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The Ruby is a catalyst for creativity and a home for making art at Duke University.
Date & Time
Friday, November 22 at 12:00 pm1:00 pm
Admission
Free; open to all.
Venue
Ruby Lounge at the Rubenstein Arts Center
2020 Campus Drive
Durham, NC 27705 United States
Description

Drop by the Ruby on Friday at noon for a casual art talk and free lunch to learn about the behind-the-scenes aspect of the creative process, careers in the arts, and more.

In this unraveling, we have a rare opportunity to hear the performance of a complete musical work followed by a session where composer and commissioning artists pull the piece apart, providing context for the expressive and dramatic elements that create the emotional arc of the work. The Lark Quartet, with Caroline Stinson as its cellist, commissioned “Ce morceau de tissu” for 2 String Quartets by Andrew Waggoner as part of its 30th anniversary in 2016 and the work was premiered at Carnegie Hall in May 2017 with the founding members of Lark, including Laura Sewell, cello. Now in their second season with Stinson as cellist, the Ciompi Quartet invites the Lark and Laura Sewell to Duke for its Duke Performances concert on Sunday, November 24th, presenting the Waggoner Octet. This “Fridays” event showcases Durham-based composer Andrew Waggoner’s new work and provides a behind-the-scenes look at how musical collaboration works.

About the Speakers

Durham, North Carolina. - Wednesday April 25, 2018. - The Ciompi Quartet. Image by Alex Boerner.

Since its founding in 1965 by the renowned Italian violinist Giorgio Ciompi, the Ciompi Quartet of Duke University has delighted audiences and impressed critics around the world. All its members are professors at Duke, where they teach instrumental lessons, coordinate and coach chamber music, and perform across campus in concert halls, libraries, dormitories and classrooms. In a career that spans five continents and includes many hundreds of concerts, the Ciompi Quartet has developed a reputation for performances of real intelligence and musical sophistication, with a warm, unified sound that allows each player’s individual voice to emerge.

Andrew Waggoner was born in 1960 in New Orleans. He grew up there and in Minneapolis and Atlanta, and studied at the New Orleans Center for Creative Arts, the Eastman School of Music and Cornell University. Called “the gifted practitioner of a complex but dramatic and vividly colored style” by the New Yorker, his music has been commissioned and performed by the the Academy of St. Martin’s-in-the-Fields; the Los Angeles Philharmonic; the Saint Louis, Denver, Syracuse, and Winnipeg Symphonies; the Corigliano, Miro, and Villiers, and JACK Quartets; the Pittsburgh New Music Ensemble; Dinosaur Annex; CELLO; Flexible Music; Peggy Pearson and Winsor Music; Seattle Modern Orchestra; Tanglewood; Ekmeles; Ensemble Nordlys, of Denmark; and Ensemble Accroche Note, of France. He is the recipient of an Academy Award from the American Academy of Arts and Letters, grants and prizes from ASCAP, Yaddo, The New York State Council on the Arts, Meet the Composer, New Music Delaware, the Lee Ettelson prize from Composers Inc., a Guggenheim Fellowship, and the Roger Sessions Prize for an American composer from the Liguria Study Center in Bogliasco, Italy.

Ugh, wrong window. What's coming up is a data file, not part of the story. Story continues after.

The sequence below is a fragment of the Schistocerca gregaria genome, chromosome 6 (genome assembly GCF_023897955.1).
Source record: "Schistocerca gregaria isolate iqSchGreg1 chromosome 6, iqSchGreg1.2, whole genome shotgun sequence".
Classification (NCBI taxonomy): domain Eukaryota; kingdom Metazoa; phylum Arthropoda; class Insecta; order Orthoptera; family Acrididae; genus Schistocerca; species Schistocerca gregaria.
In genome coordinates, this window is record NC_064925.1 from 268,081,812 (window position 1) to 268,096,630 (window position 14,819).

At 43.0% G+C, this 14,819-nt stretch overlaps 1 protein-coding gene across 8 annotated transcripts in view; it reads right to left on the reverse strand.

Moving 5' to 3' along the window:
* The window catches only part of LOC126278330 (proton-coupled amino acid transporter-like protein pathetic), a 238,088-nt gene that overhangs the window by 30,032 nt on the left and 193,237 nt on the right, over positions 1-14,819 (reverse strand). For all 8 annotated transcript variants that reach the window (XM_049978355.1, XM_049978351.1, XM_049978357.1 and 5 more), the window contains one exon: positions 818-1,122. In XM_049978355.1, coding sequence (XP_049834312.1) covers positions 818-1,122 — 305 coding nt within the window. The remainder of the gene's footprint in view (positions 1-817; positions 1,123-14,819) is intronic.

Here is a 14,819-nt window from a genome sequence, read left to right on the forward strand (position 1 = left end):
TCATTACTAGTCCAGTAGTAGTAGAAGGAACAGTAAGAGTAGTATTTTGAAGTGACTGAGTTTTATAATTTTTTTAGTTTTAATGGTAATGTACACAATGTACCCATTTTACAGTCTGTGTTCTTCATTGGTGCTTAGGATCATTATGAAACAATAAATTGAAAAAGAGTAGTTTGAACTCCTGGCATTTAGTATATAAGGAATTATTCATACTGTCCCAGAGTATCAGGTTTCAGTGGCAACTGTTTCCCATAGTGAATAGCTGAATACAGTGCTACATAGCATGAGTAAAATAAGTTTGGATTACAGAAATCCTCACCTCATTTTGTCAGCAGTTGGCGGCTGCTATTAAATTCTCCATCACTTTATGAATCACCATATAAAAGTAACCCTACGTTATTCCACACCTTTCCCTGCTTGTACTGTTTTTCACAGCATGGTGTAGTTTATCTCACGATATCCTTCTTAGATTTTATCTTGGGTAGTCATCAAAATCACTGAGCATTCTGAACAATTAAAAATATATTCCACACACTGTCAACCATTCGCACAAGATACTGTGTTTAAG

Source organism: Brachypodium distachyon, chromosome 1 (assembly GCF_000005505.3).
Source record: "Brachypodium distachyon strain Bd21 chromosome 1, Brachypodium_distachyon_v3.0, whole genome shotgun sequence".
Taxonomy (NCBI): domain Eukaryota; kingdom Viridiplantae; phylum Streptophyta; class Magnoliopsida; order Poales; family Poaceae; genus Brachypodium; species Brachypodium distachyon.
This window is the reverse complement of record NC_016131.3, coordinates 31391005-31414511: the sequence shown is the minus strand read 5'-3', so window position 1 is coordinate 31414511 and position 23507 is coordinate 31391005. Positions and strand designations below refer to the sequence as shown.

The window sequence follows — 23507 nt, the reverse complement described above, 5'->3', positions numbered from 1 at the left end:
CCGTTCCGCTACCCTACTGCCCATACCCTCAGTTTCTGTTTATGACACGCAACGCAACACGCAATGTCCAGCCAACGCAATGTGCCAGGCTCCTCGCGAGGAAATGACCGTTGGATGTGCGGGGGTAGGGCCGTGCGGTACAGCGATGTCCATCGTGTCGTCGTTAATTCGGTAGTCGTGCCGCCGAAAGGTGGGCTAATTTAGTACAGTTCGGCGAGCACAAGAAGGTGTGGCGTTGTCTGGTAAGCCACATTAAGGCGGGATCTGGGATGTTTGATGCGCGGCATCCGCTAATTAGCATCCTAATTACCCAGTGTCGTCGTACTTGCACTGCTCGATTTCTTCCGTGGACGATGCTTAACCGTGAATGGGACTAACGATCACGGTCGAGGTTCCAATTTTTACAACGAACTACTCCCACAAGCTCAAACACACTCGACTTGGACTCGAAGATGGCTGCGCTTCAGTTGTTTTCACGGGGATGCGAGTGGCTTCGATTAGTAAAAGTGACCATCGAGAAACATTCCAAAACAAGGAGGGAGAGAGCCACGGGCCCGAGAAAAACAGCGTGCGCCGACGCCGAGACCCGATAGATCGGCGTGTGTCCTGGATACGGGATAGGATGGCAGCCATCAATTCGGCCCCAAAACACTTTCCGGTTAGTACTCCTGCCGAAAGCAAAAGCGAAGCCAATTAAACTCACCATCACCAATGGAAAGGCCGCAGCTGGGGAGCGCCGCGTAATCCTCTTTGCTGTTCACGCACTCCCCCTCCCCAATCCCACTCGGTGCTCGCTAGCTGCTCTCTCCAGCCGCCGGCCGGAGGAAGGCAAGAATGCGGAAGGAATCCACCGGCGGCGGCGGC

The Lark Quartet has delighted audiences with its energy, passionate commitment and artistry since its inception in 1985. 2019 marks the final season of this quartet with a distinguished tradition of commissioning works from some of the country’s most celebrated composers, many of which have become mainstays of the chamber music repertoire. This history includes works such as Billy in the Darbies by William Bolcom with Stephen Salters, baritone; Scenes from the Poet’s Dreams by Jennifer Higdon with Gary Graffman, piano; Quartet no. 1 Musica celestis and Quartet no. 2 Musica instrumentalis (winning the 1997 Pulitzer Prize) by Aaron Jay Kernis; Piano Quintet by Paul Moravec with Jeremy Denk; Intarsio by Glen Velez and Big Time by Nico Muhly (commissioned by the Central Vermont Chamber Music Festival) for Lark and Yousif Sheronick, percussion.

Cellist Laura Sewell enjoys an active and varied musical career. From 2007-2016, she was a member of the esteemed Artaria String Quartet. In recent seasons, the quartet was appointed as one of Minnesota Public Radio’s ensembles-in-residence, was featured on Twin Cities Public Television’s “Minnesota Originals” series, and performed the complete Shostakovich quartet cycle to critical acclaim. Earlier in her career, Ms. Sewell was the founding cellist of the award-winning Lark Quartet. During her tenure in that ensemble the quartet won the bronze medal at the Banff International String Quartet Competition, served as the graduate string quartet-in-residence at the Juilliard School, and had a teaching residency at San Diego State University.  Over the past two decades, Ms. Sewell has been on the faculties of Augsburg College, the MacPhail Center for Music, Madeline Island Music Camp, Stringwood, and the Artaria Chamber Music School.

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